Oslo Teknisk Museum - Part 1

Yesterday, I visited the Norsk Teknisk Museum - a a science center not unlike like the Museum of Science and Industry in Tampa - with a combination of interactive science and technology exhibits, child-oriented exhibits, along with more historical exhibits on the history of industry in Norway.

I'm going to break this visit up into 2 or more posts, as I took quite a few pictures, and would like to capture a few different directions of thoughts and observations. I actually made this trip to the museum with a few members of the master's class that I'm working with. It was nice to have people to interact and discuss our impressions with. I'll start with the exhibit that most impressed me. This was an exhibit called Klima X (about climate change around the world). It was very very cool.

You enter the outside of the exhibit space, and it's not unlike a bowling alley. There is a giant shelf of yellow rubber boots. You take your shoes off, place them in a cubby and put on some boots. At this point, I didn't know what to expect. [Click on all the pictures for larger versions]

You round a corner and walk down a dark ramp, and the water level on the floor rises to just over ankle depth. You're now in the exhibit.

The entire exhibit is flooded, and there's a lot going on. Around the walls of the space are texts and projections revealing the impact of climate change around the world. There is a large chunk of ice melting on a platform. Rain occasionally falls over in one corner. Visitors are driving remote controlled boats around the exhibit as well. Below, you can see that "parking" a boat inside some of the columns gets video to play.

There are interactive components in the space as well. Polling questions are projected onto a wall, and visitors vote by placing their right or left foot onto a pedestal (below). The results of that round of voting, along with the average results from the history of the exhibition are displayed as well.

A greeter by the entryway hands out the boats and remote controls. These are two of my project partners.

A few observations and comments on the exhibit...

First of all, the boats were really popular. Several times I was amused to have a kid steer his boat into my legs, and I think this playfulness enhanced the atmosphere for the kids as well as the crash victims.

Talking with the staff person we learned that 'many children don't get it' - that the boats occupy their attention at the expense of the larger themes of the exhibit. When I asked what they 'don't get,' I realized that perhaps I was missing something as well. Apparently the boats are supposed to let children "travel around the world" inside the space and see the implications of climate change in these different environments - a concept i really like. But why would this aspect of the exhibit be unsuccessful? (at least according to the staff person). Using technology elements to connect exhibits together is something I've explored before (see my master's thesis project), and I'll continue to think about this issue in the context of mobile phones.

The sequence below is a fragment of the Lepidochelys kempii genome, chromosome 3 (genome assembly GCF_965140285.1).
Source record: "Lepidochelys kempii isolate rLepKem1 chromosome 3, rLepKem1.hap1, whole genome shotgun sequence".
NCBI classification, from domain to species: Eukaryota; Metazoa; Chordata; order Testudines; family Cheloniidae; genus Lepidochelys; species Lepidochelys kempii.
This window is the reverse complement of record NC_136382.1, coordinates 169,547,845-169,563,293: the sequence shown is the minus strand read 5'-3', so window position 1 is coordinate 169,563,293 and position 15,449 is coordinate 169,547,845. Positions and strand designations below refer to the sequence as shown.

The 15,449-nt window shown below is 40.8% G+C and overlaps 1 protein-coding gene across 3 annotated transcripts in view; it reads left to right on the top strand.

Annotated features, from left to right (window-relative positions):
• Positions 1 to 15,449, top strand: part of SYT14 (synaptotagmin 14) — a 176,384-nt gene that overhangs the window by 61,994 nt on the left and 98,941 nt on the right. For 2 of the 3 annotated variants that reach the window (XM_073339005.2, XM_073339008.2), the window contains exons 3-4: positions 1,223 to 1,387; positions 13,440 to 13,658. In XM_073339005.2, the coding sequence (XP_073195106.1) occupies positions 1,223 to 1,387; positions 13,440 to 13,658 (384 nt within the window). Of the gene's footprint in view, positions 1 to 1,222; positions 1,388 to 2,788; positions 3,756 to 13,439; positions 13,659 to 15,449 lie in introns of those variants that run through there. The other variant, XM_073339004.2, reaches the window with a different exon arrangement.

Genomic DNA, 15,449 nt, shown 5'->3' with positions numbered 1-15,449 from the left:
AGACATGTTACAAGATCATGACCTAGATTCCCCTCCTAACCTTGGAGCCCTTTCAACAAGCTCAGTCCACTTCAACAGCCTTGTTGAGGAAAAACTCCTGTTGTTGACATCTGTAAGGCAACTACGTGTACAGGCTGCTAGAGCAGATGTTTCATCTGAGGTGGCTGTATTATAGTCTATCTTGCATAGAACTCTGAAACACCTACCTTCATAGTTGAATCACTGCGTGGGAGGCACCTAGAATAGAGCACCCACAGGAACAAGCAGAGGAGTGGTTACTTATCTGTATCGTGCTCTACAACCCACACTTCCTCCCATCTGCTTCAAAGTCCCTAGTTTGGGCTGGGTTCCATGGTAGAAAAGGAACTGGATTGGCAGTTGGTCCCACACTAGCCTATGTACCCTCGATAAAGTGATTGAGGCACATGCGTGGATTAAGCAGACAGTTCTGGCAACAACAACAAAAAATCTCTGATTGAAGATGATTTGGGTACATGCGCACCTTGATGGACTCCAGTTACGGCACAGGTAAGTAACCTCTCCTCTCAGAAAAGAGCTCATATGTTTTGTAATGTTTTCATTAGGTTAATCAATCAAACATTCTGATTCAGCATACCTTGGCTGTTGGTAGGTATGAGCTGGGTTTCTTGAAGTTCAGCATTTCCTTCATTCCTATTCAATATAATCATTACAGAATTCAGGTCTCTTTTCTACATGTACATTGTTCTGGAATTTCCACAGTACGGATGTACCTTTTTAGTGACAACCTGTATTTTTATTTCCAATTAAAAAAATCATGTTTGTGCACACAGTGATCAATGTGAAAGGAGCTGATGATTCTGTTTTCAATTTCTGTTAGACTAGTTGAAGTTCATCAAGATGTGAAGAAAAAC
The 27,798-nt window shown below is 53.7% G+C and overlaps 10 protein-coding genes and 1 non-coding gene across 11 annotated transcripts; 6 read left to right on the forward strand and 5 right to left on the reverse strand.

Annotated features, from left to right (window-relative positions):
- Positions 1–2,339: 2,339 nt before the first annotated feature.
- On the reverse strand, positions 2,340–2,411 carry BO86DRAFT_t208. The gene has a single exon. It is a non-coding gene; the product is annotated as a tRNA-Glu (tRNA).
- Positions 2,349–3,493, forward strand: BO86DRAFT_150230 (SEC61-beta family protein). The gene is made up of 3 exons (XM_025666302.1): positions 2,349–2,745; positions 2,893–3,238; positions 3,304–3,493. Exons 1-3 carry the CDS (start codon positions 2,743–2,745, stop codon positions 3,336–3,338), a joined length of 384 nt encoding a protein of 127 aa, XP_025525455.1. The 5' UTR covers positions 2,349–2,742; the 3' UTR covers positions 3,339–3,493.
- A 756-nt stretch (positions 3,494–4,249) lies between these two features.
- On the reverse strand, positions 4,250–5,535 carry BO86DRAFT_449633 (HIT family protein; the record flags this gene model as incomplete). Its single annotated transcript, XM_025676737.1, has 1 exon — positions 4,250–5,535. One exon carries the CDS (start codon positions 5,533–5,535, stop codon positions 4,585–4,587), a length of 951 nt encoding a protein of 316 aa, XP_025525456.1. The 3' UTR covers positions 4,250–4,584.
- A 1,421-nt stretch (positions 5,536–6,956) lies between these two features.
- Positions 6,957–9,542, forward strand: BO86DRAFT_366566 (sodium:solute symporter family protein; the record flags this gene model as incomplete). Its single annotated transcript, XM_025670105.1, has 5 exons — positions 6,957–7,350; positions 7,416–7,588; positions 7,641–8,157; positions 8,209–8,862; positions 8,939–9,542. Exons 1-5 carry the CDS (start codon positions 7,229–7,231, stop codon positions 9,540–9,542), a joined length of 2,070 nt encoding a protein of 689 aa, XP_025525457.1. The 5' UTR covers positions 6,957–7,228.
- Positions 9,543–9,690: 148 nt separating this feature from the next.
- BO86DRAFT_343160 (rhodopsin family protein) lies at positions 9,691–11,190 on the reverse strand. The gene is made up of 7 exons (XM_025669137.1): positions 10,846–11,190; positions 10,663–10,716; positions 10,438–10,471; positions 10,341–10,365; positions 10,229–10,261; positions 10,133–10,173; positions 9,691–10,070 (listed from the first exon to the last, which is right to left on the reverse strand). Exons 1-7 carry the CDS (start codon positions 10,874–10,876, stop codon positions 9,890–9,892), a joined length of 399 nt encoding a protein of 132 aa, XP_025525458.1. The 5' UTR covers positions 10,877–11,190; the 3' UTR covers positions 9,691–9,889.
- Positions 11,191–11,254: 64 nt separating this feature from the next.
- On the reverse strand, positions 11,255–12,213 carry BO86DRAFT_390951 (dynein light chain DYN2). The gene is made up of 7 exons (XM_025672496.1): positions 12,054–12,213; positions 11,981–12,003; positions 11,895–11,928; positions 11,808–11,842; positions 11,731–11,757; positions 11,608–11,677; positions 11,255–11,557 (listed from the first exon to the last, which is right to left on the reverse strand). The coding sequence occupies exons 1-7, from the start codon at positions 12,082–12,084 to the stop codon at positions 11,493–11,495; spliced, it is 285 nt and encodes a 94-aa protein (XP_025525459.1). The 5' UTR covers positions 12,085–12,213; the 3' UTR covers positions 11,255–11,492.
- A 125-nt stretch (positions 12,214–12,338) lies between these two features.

Also, in retrospect, other than the flooded floor along with the boats, the actual texts and rest of the space are maybe not particularly innovative. BUT, this was an incredibly exciting place to be in. It seems that this extra experience of sloshing through water, really transforms what is primarily a text and video experience into something exciting and even a little emotional. I didn't see any portion of the exhibit that visitors manipulate temperatures or water levels in order to observe changes. If I were designing the exhibit, I would include some simulation (whether physical or digital) to allow people to play with the system - to develop an understanding of the relationships between these environmental factors (Sim-ClimateChange ?). I also must add that the text was mostly in Norwegian with some shorter English explanations as well - so its quite possible that missed certain elements. This small potential missed opportunity in no way diminished the impact of the experience. This was a cool and inspiring exhibit!

I'll post more reflections and pictures from the rest of the museum soon.

-- Rolf Steier


  1. I wonder if the playfulness that you noticed, as you had a boat steered into your legs, might also open up space for kids learning with other kids in addition to learning with the materials of the exhibit. Maybe an unintended? consequence of the boats as learning vehicles also invites crashing your boat into others' boats - or just others - which might afford conversation with new others as well as the exhibit?

  2. This is a good thought. I just wrote another post about a Lego exhibit at the same museum . The Legos seemed to encourage these types of conversations that you're talking about. In the case of the legos, these objects were the exhibit - whereas the boats were meant as vehicles (figuratively and literally) to explore the rest of the climate exhibit. The question to me is, how can elements like these boats - which seem to be inherently engaging - encourage dialogue and exploration of the rest of the space. The museum staff-person wasn't convinced that this was happening.

  3. I love this idea especially because it seems to bridge the "world" of the character (which kids might have a tendency to get immersed in) and the present, here-and-now of the museum. Moving back and forth between the two takes a certain kind of flexiblity and probably comes more easily to kids than adults..? --I think what I'm saying that this seems like a real "child-centered" approach.